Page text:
Moray SNP News
At First Minister’s Questions today, Richard Lochhead MSP raised the disappointment at the Crown Office and Procurator Fiscal’s decision to drop the case relating to the alleged illegal killing of a hen harrier in the Cabrach in 2013.
Mr Lochhead outlined the shock expressed by those who had contacted him about the issue, that the Crown Office have taken the view that video footage supplied by RSPB Scotland was inadmissible despite such evidence being accepted in the past.
Moray’s MSP acknowledged in the chamber the progress that has been made by the Scottish Government in recent years in tackling wildlife crime, and asked the First Minister to recognise that this case represents a serious crime against a threatened species. He also asked that she acknowledge that the Crown Office must take into account how difficult it can be to detect wildlife crime given that it most often takes place in remote areas. Mr Lochhead asked the First Minister to investigate the case with a view to ensuring the justice system doesn’t miss opportunities to hold to account those who illegally kill endangered species.
Mr Lochhead will now meet with the Cabinet Secretary for the Environment and Land Reform, Roseanna Cunningham, to explore what more can be done.
Speaking after FMQ’s, Richard Lochhead MSP said:
“The public in Moray and throughout Scotland want to see endangered species like our local hen harrier populations protected and anyone who intentionally kills such wildlife brought to justice.
“Many people have been in touch with me in recent days to express their shock and disappointment at the decision to drop this case. It is particularly disappointing that the RSPB’s video footage of the alleged illegal killing of the hen harrier in The Cabrach was considered to be inadmissible despite similar evidence being used in the past.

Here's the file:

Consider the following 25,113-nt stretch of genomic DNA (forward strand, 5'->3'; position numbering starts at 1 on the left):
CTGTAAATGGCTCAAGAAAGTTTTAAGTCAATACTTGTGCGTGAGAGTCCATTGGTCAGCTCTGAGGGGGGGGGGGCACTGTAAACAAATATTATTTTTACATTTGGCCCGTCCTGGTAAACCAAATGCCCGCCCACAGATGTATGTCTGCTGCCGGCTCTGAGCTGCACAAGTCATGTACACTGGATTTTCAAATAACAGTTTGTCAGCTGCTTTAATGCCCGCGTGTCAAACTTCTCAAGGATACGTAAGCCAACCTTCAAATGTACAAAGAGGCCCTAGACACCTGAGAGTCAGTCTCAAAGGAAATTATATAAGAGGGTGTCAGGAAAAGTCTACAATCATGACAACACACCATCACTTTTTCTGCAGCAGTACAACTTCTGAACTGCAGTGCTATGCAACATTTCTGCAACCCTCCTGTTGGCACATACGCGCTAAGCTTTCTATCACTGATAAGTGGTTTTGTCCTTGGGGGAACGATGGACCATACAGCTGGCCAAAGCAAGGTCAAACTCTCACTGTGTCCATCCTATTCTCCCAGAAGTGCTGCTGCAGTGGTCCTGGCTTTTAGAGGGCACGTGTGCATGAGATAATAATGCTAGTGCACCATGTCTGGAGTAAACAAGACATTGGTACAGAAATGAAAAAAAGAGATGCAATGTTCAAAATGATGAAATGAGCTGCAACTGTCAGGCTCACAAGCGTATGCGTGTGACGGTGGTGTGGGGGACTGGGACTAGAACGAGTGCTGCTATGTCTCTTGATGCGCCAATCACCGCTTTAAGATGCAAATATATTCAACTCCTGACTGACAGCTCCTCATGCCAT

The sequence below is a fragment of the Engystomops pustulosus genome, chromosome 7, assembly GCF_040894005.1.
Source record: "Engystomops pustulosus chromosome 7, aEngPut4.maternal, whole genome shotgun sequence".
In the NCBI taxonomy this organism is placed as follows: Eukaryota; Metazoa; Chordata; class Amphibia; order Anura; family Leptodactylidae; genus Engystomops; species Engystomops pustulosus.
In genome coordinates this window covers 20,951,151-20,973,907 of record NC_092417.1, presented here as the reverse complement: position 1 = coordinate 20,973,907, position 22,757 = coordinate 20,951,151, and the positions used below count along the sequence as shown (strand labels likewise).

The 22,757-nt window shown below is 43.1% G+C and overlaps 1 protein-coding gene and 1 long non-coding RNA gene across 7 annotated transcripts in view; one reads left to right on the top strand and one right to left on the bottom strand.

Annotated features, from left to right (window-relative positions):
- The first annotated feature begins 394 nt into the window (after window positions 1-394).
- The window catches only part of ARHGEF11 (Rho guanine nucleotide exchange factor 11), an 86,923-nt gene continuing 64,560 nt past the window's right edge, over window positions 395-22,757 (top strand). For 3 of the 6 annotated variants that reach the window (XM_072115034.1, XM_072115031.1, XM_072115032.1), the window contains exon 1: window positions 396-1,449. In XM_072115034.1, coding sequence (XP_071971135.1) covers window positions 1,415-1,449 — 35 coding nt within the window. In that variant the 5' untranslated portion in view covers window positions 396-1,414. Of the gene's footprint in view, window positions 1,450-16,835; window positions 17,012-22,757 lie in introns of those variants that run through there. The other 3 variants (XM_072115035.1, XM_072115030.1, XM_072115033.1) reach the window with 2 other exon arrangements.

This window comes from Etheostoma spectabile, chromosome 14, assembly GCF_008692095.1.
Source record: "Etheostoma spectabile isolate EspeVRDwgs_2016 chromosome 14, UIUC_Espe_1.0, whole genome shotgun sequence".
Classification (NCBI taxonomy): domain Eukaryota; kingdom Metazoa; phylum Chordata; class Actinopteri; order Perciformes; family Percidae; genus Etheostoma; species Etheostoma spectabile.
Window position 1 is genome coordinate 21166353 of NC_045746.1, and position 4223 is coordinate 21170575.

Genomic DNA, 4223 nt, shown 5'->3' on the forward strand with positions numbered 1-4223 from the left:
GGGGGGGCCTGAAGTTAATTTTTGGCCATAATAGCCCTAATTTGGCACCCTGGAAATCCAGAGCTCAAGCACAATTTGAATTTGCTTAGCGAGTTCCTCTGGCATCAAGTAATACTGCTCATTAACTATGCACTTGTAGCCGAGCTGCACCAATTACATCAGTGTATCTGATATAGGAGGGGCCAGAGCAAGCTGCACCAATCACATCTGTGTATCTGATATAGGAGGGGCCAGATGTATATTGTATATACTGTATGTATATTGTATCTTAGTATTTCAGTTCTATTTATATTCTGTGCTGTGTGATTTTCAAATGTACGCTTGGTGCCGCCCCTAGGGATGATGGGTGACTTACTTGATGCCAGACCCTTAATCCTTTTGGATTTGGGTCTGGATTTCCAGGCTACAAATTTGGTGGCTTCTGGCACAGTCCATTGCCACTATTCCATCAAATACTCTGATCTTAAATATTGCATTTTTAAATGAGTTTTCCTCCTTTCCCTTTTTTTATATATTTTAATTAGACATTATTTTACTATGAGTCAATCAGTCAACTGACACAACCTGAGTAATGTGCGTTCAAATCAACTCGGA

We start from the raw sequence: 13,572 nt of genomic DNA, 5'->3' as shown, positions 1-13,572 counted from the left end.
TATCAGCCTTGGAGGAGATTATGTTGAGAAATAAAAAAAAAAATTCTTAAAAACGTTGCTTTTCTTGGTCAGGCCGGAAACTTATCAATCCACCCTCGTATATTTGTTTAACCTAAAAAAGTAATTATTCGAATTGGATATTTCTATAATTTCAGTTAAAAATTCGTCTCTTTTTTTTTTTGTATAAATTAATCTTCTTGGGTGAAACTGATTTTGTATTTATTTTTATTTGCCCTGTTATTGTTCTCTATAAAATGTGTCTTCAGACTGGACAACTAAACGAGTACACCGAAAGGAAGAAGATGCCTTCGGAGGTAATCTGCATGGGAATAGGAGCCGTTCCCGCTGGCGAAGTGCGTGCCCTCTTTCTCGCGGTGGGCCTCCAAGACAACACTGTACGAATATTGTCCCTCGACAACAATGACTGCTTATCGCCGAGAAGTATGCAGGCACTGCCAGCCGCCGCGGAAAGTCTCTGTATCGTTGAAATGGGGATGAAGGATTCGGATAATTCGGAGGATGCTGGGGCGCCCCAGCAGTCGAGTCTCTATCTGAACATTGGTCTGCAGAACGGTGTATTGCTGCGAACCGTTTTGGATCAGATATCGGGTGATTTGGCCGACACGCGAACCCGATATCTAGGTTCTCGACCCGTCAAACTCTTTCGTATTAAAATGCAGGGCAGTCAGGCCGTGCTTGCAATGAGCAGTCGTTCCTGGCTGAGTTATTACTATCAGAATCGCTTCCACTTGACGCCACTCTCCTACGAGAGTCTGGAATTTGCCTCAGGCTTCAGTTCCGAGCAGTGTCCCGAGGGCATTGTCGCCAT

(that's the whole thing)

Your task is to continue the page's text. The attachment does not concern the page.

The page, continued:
“When so much progress has been made in recent years to tackle wildlife crime and to ensure it is taken seriously, I can understand why people are upset that the footage has not been used in this case. Ultimately, wildlife crime tends to occur in remote areas, in this case the alleged crime took place in The Cabrach, making it incredibly difficult to detect. That is why I, and many others, believe that the Crown Office must take evidence such as the film provided by the RSPB into account when dealing with these cases. It is absolutely vital that the justice system does all it can to hold to account those who illegally kill our endangered species.
“I welcome the comments made by the First Minister in response to my question today and I look forward to meeting with the Environment Secretary to discuss in greater detail how we can do more to catch the culprits of wildlife crime and to protect our endangered species.”
Below is the text of Richard Lochhead’s question and the First Minister’s answer:
Richard Lochhead (Moray) (SNP):
The First Minister may be aware that there is huge disappointment and some shock following the decision by the Crown Office and Procurator Fiscal Service after a prolonged police investigation—and I am told, nine separate court hearings—to drop the case relating to the alleged illegal killing of a hen harrier in the Cabrach in my constituency in 2013.
The Crown Office appears to have taken the view that the video footage supplied by the RSPB Scotland was inadmissible, despite such evidence being accepted in the past.
Notwithstanding the progress that has been made by ministers in recent years to tackle wildlife crime, will the First Minister acknowledge that that case represents a serious crime against a threatened species? Given that wildlife crime is very difficult to detect, because most often it takes place in remote areas, will she acknowledge that the law and the approach of the Crown Office must take into account such factors?
I ask the First Minister whether she would be willing to investigate this case, with a view to ensuring that the justice system does not miss any opportunity to hold to account those who illegally kill our endangered species?
The First Minister:
I agree with Richard Lochhead. As he well understands, decisions about the prosecution of crime are, of course, decisions for the Crown Office and in that respect law officers act independently of ministers. However, it is important that we take wildlife crime very seriously indeed, particularly in cases where, as Richard Lochhead has highlighted, it threatens a threatened species. I will be happy to ask the relevant minister, Roseanna Cunningham, to meet with Richard Lochhead to look at what more we can do, particularly taking into account his point about those crimes often taking place in remote areas and, therefore, being more difficult to detect.
It is important that we make sure that the policy framework, the law around this and the decisions that are taken by the Crown Office in respect of prosecutions—although, as I say, it is independent of ministers—do everything possible to crack down on those kinds of crime. I assure Richard Lochhead that we will continue to do everything that we can to make sure that that is the case.